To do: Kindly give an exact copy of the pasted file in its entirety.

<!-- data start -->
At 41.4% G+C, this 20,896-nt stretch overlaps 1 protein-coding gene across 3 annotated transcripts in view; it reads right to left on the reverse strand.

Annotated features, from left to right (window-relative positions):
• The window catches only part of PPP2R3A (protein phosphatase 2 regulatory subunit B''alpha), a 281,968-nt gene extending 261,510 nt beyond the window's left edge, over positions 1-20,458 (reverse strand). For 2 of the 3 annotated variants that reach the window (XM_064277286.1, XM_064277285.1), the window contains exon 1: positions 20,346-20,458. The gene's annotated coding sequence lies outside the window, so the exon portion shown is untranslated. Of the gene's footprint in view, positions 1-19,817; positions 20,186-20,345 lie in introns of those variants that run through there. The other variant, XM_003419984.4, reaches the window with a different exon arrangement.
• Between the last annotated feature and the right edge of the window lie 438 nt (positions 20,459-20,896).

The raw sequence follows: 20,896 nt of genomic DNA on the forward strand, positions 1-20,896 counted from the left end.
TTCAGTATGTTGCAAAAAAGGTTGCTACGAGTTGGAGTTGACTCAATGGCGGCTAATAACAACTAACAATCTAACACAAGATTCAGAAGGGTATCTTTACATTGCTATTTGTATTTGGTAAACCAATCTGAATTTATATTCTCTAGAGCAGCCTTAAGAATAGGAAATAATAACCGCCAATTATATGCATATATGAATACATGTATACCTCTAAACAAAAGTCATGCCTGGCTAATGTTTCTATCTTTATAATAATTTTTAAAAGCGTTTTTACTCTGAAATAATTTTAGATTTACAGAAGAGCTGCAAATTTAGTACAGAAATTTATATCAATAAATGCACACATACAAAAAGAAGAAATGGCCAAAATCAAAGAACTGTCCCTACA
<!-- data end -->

At 41.4% G+C, this 20,896-nt stretch overlaps 1 protein-coding gene across 3 annotated transcripts in view; it reads right to left on the reverse strand.

Annotated features, from left to right (window-relative positions):
• The window catches only part of PPP2R3A (protein phosphatase 2 regulatory subunit B''alpha), a 281,968-nt gene extending 261,510 nt beyond the window's left edge, over positions 1-20,458 (reverse strand). For 2 of the 3 annotated variants that reach the window (XM_064277286.1, XM_064277285.1), the window contains exon 1: positions 20,346-20,458. The gene's annotated coding sequence lies outside the window, so the exon portion shown is untranslated. Of the gene's footprint in view, positions 1-19,817; positions 20,186-20,345 lie in introns of those variants that run through there. The other variant, XM_003419984.4, reaches the window with a different exon arrangement.
• Between the last annotated feature and the right edge of the window lie 438 nt (positions 20,459-20,896).

The raw sequence follows: 20,896 nt of genomic DNA on the forward strand, positions 1-20,896 counted from the left end.
TTCAGTATGTTGCAAAAAAGGTTGCTACGAGTTGGAGTTGACTCAATGGCGGCTAATAACAACTAACAATCTAACACAAGATTCAGAAGGGTATCTTTACATTGCTATTTGTATTTGGTAAACCAATCTGAATTTATATTCTCTAGAGCAGCCTTAAGAATAGGAAATAATAACCGCCAATTATATGCATATATGAATACATGTATACCTCTAAACAAAAGTCATGCCTGGCTAATGTTTCTATCTTTATAATAATTTTTAAAAGCGTTTTTACTCTGAAATAATTTTAGATTTACAGAAGAGCTGCAAATTTAGTACAGAAATTTATATCAATAAATGCACACATACAAAAAGAAGAAATGGCCAAAATCAAAGAACTGTCCCTACA